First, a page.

Step 5: Continue this process until you get a bite. At that point, you will know that your jigs and your jigging are working. There can be some learning curve, as we have discussed. There is no one way to do this, so don’t be afraid to try different things. It is important to capture prey’s natural movements in the water.
Basic tips for fishing with jigs
These are the basics of jigging. Although jigging seems simple at its core, it can become quite complex when you get into the practice of. There are many ways to jig your jig. Here are some tips to help you get started.
Do not get too settled into a routine
If your jigging becomes repetitive, it can cause your jig to appear dead. It is easy to fall into this trap. You can try to reduce your jigging to a few simple steps that you can use verbatim in all situations. However, it is best to keep your jig free and open. One pattern might work in one body of water, but not in another.
Even if you have jigged in the same body of water before, it is best to be relaxed when jigging. Try different methods of jigging to find the one that works best. Once you start getting bites you will know what appeals to the fish in your area.
Keep an eye on the natural ecosystem
When jigging is mastered, patience and observation are key. It is important to understand the type of prey fish is hunting in your local area. You will also need to be able to mimic the movements of prey.
Before you cast a jig into anybody’s water, it is important to keep an eye on the prey predators. When jigging, it is important to choose a jig that resembles the prey you are trying to catch and then create a jig that perfectly captures the emotion of that prey. You don’t have to be boring!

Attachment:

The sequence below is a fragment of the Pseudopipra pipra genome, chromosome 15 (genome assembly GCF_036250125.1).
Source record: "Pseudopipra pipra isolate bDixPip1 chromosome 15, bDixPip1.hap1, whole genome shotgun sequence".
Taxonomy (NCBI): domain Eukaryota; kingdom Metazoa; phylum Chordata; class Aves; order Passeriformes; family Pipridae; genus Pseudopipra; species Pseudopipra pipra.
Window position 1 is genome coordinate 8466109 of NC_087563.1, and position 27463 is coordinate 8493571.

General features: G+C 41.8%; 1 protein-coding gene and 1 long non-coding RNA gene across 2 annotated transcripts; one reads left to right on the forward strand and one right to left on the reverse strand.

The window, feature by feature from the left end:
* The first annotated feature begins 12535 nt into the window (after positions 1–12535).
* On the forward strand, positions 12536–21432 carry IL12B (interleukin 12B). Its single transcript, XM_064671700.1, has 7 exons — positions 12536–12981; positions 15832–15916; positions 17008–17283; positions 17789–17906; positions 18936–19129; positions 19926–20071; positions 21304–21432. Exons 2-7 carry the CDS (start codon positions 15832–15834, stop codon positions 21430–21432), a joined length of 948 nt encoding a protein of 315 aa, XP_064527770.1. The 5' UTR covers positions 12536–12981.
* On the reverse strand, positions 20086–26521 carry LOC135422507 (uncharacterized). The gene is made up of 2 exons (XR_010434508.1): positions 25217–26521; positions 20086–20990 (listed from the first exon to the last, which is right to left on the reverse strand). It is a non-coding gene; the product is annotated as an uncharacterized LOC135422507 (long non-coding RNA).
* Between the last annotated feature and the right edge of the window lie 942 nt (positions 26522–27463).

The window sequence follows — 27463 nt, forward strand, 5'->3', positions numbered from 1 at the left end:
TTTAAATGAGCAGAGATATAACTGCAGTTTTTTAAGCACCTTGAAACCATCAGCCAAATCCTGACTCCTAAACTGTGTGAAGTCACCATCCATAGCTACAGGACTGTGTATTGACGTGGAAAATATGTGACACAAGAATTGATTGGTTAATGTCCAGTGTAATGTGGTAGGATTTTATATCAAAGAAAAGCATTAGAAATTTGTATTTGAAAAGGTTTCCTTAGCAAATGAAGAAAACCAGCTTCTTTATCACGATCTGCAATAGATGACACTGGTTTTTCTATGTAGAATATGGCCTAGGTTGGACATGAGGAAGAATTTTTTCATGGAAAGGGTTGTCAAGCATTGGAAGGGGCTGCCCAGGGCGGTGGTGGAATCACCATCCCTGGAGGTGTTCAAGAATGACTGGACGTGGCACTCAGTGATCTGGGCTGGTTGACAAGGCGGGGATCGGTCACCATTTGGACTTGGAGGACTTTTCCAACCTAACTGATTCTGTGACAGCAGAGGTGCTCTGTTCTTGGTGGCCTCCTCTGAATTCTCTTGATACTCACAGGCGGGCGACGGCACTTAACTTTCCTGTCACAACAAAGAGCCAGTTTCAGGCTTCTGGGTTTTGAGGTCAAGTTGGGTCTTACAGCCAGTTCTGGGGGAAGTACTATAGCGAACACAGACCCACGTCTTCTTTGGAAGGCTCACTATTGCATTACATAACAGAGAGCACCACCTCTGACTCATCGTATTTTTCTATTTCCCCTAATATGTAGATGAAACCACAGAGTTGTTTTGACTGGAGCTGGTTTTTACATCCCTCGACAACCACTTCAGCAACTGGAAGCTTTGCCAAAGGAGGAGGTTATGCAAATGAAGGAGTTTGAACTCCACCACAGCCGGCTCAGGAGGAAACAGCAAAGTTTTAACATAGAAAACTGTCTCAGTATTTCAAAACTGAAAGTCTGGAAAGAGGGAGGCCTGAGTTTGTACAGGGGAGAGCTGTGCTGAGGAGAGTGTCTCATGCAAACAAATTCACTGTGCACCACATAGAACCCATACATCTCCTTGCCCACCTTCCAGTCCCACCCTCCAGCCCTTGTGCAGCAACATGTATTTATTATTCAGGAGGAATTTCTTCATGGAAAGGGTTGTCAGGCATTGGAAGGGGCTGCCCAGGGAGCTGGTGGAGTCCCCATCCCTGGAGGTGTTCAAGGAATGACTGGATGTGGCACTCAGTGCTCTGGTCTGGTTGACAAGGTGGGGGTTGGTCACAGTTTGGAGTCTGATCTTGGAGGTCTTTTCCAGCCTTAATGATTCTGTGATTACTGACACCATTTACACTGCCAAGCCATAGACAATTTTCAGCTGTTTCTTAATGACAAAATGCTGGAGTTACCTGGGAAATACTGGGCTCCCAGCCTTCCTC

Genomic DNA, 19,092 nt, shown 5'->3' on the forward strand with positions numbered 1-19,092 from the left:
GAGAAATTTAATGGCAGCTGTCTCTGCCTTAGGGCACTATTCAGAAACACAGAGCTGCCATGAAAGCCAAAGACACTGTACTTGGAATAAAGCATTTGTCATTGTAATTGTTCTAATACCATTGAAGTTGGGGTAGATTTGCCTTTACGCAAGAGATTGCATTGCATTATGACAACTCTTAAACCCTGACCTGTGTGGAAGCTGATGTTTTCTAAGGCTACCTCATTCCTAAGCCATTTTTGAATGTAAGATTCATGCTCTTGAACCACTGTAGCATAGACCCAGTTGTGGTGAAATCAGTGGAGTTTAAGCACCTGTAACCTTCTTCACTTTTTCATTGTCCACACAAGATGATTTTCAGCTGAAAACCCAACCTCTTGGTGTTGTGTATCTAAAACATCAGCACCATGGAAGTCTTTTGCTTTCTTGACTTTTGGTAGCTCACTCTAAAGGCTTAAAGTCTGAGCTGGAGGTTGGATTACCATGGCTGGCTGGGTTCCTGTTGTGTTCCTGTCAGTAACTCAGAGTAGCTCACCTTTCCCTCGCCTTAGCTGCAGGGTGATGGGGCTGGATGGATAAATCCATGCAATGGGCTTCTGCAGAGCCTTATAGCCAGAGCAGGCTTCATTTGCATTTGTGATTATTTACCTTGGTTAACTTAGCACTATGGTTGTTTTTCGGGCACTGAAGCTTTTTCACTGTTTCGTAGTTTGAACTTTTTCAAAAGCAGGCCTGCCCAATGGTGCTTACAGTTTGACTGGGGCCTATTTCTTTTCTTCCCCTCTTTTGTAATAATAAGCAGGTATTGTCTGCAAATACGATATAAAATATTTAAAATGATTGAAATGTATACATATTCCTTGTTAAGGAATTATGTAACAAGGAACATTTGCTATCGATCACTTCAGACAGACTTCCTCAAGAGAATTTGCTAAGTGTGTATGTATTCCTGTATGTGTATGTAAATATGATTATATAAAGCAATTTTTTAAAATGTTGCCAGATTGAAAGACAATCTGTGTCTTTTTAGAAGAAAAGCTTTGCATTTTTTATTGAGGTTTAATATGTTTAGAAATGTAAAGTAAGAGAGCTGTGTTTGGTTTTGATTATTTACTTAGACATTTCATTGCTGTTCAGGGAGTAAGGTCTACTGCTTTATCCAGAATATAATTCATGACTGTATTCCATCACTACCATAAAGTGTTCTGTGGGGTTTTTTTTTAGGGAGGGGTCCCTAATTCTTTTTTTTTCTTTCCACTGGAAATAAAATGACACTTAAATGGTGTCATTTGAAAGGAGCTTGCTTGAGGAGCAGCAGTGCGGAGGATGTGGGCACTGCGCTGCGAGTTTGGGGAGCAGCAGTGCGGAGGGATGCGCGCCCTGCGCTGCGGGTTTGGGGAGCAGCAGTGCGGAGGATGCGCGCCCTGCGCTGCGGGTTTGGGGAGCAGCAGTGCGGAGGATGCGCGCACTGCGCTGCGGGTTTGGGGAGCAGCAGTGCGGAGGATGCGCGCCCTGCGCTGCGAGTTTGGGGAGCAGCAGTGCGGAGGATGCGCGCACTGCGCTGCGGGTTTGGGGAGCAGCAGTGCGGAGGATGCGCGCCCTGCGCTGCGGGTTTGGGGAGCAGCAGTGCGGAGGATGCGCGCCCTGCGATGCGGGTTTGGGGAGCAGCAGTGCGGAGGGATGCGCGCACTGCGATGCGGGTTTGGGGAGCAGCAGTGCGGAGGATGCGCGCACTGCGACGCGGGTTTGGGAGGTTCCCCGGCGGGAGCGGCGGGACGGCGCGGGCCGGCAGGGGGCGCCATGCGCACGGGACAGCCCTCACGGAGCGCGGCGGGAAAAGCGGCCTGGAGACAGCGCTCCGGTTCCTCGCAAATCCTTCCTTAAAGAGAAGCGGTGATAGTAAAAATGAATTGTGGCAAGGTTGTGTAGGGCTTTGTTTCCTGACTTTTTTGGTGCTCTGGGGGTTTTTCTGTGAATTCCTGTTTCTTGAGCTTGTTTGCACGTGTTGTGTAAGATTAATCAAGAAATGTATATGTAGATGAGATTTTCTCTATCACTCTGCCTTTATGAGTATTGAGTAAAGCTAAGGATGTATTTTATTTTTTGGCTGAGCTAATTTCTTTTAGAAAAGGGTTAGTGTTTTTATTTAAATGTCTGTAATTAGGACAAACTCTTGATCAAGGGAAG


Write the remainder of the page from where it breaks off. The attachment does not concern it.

It is important to watch your line carefully
Jigging is a great way to practice your line safety. Sometimes the smallest bite can be nearly imperceptible due to the amount of slack on the line when jigging. Keep your line tight while jigging. Also, be aware of any tiny nibbles to prevent your jig from being stolen by a sneaky fish.
Sometimes natural doesn’t cut it
While we’ve discussed the fact that your baitfish jig should be similar to common, natural baitfish in any water you fish in, there are some caveats. Natural colors are the best choice in clear water, and on clear days. However, these natural and muted colors might not be obvious to fish in certain conditions.
You may choose jigs that are brighter and more reminiscent of natural prey if you fish in extremely murky waters. These jigs can be used to cut through dulled fish senses. Although most jigs look like naturally occurring elements, some jigs can glow in darkness or have excessive artificial scents. These jigs could be a powerful chemical weapon against your fish.
Are You Looking for a Jig Rod and Reel Set-Up?
You can do some jigging using most rods. However, rods made for jigging are available. These rods are fast-action to make it easy to maneuver and subtle motions. They also have a long, sensitive tip that allows you to see when you get a bite.
You don’t need a specialized rod or reel to jig. A rod and reel that allows you to maneuver easily and lets you know when you have a bite are key.